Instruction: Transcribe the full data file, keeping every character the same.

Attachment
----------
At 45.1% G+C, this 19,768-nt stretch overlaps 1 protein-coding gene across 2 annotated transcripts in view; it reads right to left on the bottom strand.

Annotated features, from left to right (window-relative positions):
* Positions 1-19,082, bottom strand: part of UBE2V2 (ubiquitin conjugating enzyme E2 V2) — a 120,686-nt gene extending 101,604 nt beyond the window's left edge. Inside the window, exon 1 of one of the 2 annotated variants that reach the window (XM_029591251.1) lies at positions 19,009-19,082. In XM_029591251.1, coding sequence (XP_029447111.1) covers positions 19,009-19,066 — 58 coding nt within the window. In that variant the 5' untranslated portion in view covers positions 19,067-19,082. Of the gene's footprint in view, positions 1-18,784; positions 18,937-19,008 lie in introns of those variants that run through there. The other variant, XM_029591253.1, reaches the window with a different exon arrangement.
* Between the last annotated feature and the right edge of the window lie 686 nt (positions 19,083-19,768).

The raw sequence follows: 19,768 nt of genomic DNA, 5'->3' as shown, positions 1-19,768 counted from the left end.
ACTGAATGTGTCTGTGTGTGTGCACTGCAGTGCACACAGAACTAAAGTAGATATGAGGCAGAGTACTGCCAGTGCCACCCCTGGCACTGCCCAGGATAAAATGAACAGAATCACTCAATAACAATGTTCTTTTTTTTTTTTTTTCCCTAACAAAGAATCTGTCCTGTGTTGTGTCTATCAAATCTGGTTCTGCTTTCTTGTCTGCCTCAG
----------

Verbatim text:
At 45.1% G+C, this 19,768-nt stretch overlaps 1 protein-coding gene across 2 annotated transcripts in view; it reads right to left on the bottom strand.

Annotated features, from left to right (window-relative positions):
* Positions 1-19,082, bottom strand: part of UBE2V2 (ubiquitin conjugating enzyme E2 V2) — a 120,686-nt gene extending 101,604 nt beyond the window's left edge. Inside the window, exon 1 of one of the 2 annotated variants that reach the window (XM_029591251.1) lies at positions 19,009-19,082. In XM_029591251.1, coding sequence (XP_029447111.1) covers positions 19,009-19,066 — 58 coding nt within the window. In that variant the 5' untranslated portion in view covers positions 19,067-19,082. Of the gene's footprint in view, positions 1-18,784; positions 18,937-19,008 lie in introns of those variants that run through there. The other variant, XM_029591253.1, reaches the window with a different exon arrangement.
* Between the last annotated feature and the right edge of the window lie 686 nt (positions 19,083-19,768).

The raw sequence follows: 19,768 nt of genomic DNA, 5'->3' as shown, positions 1-19,768 counted from the left end.
ACTGAATGTGTCTGTGTGTGTGCACTGCAGTGCACACAGAACTAAAGTAGATATGAGGCAGAGTACTGCCAGTGCCACCCCTGGCACTGCCCAGGATAAAATGAACAGAATCACTCAATAACAATGTTCTTTTTTTTTTTTTTTCCCTAACAAAGAATCTGTCCTGTGTTGTGTCTATCAAATCTGGTTCTGCTTTCTTGTCTGCCTCAG